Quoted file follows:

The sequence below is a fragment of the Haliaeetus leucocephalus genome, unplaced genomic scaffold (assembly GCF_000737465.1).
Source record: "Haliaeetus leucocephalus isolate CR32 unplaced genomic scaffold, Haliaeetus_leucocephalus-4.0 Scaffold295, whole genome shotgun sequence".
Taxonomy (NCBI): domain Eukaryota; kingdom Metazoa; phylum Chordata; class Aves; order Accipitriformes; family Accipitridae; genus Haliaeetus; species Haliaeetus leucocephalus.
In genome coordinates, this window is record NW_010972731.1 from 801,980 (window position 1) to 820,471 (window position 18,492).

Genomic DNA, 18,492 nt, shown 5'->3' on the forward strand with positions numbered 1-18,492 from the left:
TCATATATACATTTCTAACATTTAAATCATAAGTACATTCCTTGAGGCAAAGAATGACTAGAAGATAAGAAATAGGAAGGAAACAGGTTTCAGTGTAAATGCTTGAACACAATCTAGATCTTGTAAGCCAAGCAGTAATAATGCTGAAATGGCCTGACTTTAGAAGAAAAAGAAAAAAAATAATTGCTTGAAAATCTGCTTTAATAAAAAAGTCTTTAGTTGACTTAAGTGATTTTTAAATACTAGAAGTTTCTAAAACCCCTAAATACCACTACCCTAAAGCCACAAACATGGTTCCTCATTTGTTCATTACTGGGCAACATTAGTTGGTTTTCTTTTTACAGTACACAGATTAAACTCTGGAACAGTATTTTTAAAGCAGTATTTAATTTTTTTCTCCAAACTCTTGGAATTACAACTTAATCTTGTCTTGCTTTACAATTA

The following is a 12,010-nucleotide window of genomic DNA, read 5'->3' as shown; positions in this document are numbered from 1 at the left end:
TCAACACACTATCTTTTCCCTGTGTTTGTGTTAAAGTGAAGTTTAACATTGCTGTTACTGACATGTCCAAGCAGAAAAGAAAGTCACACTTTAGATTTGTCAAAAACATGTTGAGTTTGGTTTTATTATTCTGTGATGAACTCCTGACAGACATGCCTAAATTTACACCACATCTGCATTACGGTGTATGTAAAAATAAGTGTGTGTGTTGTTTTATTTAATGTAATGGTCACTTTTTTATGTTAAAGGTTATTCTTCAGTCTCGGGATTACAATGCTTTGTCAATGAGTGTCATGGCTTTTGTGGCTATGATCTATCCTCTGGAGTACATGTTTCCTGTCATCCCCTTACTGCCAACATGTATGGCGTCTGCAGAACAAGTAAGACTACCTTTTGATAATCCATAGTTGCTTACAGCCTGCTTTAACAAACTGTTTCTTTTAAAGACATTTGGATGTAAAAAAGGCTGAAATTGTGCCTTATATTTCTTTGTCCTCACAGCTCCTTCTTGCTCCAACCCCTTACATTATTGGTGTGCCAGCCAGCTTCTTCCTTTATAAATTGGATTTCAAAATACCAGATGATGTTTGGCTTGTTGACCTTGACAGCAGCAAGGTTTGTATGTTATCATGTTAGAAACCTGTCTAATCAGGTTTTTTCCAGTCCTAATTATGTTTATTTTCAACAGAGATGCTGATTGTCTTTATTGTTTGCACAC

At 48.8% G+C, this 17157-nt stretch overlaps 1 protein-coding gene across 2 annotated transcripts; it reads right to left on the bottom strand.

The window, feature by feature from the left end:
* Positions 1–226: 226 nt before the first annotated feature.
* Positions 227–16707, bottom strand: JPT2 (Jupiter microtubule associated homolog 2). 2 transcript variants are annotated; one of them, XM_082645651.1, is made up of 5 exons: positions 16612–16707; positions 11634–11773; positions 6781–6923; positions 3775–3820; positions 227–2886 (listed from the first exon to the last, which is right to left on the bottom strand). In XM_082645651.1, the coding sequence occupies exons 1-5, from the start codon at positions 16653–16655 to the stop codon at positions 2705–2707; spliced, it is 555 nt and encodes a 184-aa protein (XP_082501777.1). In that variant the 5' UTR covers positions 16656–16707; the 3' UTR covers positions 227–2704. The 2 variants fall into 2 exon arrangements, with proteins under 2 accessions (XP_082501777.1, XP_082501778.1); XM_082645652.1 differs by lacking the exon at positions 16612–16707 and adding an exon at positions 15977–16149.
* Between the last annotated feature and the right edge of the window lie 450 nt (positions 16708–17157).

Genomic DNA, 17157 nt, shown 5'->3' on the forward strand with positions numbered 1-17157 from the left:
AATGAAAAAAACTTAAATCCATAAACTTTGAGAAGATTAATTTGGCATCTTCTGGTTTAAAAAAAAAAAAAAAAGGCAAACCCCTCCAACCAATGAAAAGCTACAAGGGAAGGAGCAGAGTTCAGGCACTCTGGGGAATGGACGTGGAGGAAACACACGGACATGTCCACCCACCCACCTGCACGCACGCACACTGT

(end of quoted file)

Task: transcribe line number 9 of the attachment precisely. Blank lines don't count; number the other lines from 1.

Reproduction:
At 48.8% G+C, this 17157-nt stretch overlaps 1 protein-coding gene across 2 annotated transcripts; it reads right to left on the bottom strand.